(Bloomberg)—Amazon.com Inc., No. 1 in the Internet Retailer 2019 Top 500, plans to launch a new supermarket brand distinct from the Whole Foods Market chain the company acquired two years ago, a sign of the retail giant’s hunger for a slice of the grocery market beyond high-end organic food.
The company has posted four job listings for “Amazon’s first grocery store” in the Woodland Hills neighborhood of Los Angeles. An Amazon spokeswoman confirmed the listings, and said the store would open in 2020. The brand will be distinct from Whole Foods and will have a conventional checkout line, unlike the company’s cashierless Amazon Go convenience stores, she said. Amazon’s plans for the store were reported earlier Monday by CNET.
The ecommerce company purchased Whole Foods in a splashy $13.7 billion deal two years ago, but has yet to make much headway in the $900 billion U.S. grocery industry. The Whole Foods brand, finicky about what is allowed on store shelves based on its healthy food image, clashes with Amazon’s desire to give customers whatever they want. Amazon’s rival Walmart Inc., which captures about 25% of all U.S. grocery spending, sells brands such as Pepsi and Cheetos that you won’t find at Whole Foods. Grocery industry analysts have speculated that Amazon might branch out with a new store where such products won’t be seen as betrayal.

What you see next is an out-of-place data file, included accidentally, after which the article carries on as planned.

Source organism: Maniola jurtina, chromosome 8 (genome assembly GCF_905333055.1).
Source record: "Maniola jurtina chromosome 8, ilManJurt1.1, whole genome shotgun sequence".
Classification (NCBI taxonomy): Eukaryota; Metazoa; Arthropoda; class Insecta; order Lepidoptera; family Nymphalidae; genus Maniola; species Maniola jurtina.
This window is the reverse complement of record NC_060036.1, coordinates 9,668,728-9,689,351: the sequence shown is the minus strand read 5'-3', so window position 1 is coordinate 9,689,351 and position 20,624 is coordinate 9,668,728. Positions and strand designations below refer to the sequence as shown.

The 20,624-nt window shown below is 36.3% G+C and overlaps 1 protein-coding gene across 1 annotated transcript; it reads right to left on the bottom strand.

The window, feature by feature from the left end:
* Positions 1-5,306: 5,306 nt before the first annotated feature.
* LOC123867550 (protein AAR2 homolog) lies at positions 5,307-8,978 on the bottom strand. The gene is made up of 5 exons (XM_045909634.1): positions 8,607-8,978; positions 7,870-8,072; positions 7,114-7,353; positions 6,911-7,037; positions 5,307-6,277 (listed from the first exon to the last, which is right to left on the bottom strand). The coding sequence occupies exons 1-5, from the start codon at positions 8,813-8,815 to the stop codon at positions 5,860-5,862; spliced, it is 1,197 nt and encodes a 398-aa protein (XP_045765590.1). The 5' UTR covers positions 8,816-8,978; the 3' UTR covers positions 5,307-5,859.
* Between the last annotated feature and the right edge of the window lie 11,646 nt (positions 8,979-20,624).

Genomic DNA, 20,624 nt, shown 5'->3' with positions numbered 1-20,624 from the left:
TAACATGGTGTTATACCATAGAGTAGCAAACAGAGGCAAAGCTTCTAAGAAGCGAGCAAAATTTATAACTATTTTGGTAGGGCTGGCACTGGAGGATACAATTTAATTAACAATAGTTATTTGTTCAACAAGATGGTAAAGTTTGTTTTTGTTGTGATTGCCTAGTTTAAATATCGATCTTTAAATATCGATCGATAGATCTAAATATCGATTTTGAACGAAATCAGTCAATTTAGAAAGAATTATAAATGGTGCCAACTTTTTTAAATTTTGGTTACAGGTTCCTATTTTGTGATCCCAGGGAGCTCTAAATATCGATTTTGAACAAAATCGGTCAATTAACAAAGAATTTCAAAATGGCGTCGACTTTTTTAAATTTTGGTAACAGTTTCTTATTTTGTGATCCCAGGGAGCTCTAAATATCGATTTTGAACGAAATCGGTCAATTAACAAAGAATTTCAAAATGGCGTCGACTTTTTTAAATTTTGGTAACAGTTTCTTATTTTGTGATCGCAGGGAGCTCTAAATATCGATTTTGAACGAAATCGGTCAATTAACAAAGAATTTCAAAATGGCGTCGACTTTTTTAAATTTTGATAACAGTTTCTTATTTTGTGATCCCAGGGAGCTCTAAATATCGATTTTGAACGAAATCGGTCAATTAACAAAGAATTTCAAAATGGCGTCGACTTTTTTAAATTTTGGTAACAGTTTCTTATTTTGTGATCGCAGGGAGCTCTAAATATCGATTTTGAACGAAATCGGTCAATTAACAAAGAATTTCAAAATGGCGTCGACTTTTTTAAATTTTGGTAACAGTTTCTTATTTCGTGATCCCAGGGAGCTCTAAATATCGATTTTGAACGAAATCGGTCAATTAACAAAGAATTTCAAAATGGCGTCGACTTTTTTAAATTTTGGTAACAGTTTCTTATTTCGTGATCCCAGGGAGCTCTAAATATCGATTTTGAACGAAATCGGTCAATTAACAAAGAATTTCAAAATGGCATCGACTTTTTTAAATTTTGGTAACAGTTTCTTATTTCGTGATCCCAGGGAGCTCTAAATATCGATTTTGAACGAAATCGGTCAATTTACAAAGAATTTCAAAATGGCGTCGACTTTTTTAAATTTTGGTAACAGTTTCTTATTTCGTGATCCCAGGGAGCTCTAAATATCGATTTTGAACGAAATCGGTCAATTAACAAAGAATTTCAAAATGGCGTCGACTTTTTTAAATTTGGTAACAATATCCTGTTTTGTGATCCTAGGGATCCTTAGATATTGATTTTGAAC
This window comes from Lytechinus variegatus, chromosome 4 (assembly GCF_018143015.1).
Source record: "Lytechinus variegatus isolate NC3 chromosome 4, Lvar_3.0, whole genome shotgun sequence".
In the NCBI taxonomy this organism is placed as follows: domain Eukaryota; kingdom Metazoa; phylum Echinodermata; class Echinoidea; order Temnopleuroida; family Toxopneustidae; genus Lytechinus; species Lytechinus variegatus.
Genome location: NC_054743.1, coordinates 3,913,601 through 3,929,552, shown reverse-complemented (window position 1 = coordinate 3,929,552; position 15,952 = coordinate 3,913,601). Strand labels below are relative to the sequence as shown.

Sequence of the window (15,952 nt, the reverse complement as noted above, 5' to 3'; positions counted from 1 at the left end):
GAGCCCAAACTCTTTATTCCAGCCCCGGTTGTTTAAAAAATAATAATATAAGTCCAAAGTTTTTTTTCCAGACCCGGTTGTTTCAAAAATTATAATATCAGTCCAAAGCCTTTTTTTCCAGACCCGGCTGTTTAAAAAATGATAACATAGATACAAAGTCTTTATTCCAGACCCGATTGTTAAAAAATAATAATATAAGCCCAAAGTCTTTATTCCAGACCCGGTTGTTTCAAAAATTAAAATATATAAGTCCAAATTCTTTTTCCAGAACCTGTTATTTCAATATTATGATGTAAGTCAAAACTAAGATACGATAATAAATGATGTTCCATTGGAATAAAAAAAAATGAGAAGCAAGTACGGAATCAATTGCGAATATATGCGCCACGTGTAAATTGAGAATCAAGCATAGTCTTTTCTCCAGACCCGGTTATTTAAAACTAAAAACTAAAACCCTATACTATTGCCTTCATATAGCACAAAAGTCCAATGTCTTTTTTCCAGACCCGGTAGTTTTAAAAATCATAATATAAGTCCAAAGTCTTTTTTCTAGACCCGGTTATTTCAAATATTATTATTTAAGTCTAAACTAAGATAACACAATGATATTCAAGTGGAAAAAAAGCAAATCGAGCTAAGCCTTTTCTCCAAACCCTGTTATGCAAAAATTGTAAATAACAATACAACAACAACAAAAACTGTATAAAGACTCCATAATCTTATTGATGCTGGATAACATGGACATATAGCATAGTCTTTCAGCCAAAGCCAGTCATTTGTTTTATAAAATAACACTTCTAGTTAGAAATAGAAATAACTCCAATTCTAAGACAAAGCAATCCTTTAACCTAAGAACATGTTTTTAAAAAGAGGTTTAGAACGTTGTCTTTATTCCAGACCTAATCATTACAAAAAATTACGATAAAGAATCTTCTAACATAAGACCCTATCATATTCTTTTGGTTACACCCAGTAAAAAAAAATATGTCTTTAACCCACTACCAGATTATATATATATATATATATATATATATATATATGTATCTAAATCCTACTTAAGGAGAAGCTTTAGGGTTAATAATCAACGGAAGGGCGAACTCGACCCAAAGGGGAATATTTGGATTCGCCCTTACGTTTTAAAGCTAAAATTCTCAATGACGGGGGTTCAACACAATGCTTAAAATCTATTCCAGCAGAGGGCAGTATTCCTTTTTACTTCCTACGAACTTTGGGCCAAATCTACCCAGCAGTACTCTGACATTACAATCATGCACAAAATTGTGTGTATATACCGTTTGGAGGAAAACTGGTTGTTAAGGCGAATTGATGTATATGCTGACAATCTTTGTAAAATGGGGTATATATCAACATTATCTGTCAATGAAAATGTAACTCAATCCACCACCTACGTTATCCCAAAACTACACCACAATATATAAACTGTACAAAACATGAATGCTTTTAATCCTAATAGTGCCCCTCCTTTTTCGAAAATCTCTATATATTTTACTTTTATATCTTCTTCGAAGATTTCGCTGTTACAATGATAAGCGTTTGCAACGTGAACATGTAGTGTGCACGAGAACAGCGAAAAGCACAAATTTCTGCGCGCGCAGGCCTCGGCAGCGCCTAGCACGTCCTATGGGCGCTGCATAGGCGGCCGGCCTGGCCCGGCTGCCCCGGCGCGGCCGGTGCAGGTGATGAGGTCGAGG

Amazon’s sales from physical stores, the vast majority of which are purchases at Whole Foods stores, declined 1.3% to $4.19 billion in the third quarter from a year earlier. Amazon said the total doesn’t include online sales from Whole Foods, but the Seattle-based company doesn’t break out that figure.
The Wall Street Journal reported earlier this year that Amazon planned to open dozens of grocery stores under a new brand, starting with an outpost in Los Angeles.